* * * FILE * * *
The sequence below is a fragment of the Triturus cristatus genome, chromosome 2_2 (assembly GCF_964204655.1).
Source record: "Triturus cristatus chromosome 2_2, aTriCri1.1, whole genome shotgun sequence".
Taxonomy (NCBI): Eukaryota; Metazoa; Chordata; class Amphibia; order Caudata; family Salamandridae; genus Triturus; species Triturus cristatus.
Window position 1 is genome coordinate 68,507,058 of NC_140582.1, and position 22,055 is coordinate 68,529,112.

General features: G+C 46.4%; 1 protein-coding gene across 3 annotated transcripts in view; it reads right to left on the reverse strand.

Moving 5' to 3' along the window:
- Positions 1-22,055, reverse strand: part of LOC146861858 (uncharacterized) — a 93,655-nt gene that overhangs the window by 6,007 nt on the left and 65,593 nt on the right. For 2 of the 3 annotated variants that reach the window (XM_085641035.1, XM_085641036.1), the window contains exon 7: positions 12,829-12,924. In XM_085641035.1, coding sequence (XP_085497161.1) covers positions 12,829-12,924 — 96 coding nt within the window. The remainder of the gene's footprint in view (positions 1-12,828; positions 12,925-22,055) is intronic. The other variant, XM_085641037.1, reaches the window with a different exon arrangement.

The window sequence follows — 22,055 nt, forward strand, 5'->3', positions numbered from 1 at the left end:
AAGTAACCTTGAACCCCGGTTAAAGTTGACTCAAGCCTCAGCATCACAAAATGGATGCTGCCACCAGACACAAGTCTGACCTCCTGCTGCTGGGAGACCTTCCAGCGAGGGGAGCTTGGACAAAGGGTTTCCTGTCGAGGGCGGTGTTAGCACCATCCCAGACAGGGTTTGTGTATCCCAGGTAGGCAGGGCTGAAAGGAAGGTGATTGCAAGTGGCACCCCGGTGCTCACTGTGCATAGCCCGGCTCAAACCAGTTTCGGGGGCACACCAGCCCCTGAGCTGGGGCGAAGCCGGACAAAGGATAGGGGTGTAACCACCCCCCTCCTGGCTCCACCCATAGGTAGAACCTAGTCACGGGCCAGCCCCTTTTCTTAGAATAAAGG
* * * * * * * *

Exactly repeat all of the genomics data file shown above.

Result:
The sequence below is a fragment of the Triturus cristatus genome, chromosome 2_2 (assembly GCF_964204655.1).
Source record: "Triturus cristatus chromosome 2_2, aTriCri1.1, whole genome shotgun sequence".
Taxonomy (NCBI): Eukaryota; Metazoa; Chordata; class Amphibia; order Caudata; family Salamandridae; genus Triturus; species Triturus cristatus.
Window position 1 is genome coordinate 68,507,058 of NC_140582.1, and position 22,055 is coordinate 68,529,112.

General features: G+C 46.4%; 1 protein-coding gene across 3 annotated transcripts in view; it reads right to left on the reverse strand.

Moving 5' to 3' along the window:
- Positions 1-22,055, reverse strand: part of LOC146861858 (uncharacterized) — a 93,655-nt gene that overhangs the window by 6,007 nt on the left and 65,593 nt on the right. For 2 of the 3 annotated variants that reach the window (XM_085641035.1, XM_085641036.1), the window contains exon 7: positions 12,829-12,924. In XM_085641035.1, coding sequence (XP_085497161.1) covers positions 12,829-12,924 — 96 coding nt within the window. The remainder of the gene's footprint in view (positions 1-12,828; positions 12,925-22,055) is intronic. The other variant, XM_085641037.1, reaches the window with a different exon arrangement.

The window sequence follows — 22,055 nt, forward strand, 5'->3', positions numbered from 1 at the left end:
AAGTAACCTTGAACCCCGGTTAAAGTTGACTCAAGCCTCAGCATCACAAAATGGATGCTGCCACCAGACACAAGTCTGACCTCCTGCTGCTGGGAGACCTTCCAGCGAGGGGAGCTTGGACAAAGGGTTTCCTGTCGAGGGCGGTGTTAGCACCATCCCAGACAGGGTTTGTGTATCCCAGGTAGGCAGGGCTGAAAGGAAGGTGATTGCAAGTGGCACCCCGGTGCTCACTGTGCATAGCCCGGCTCAAACCAGTTTCGGGGGCACACCAGCCCCTGAGCTGGGGCGAAGCCGGACAAAGGATAGGGGTGTAACCACCCCCCTCCTGGCTCCACCCATAGGTAGAACCTAGTCACGGGCCAGCCCCTTTTCTTAGAATAAAGG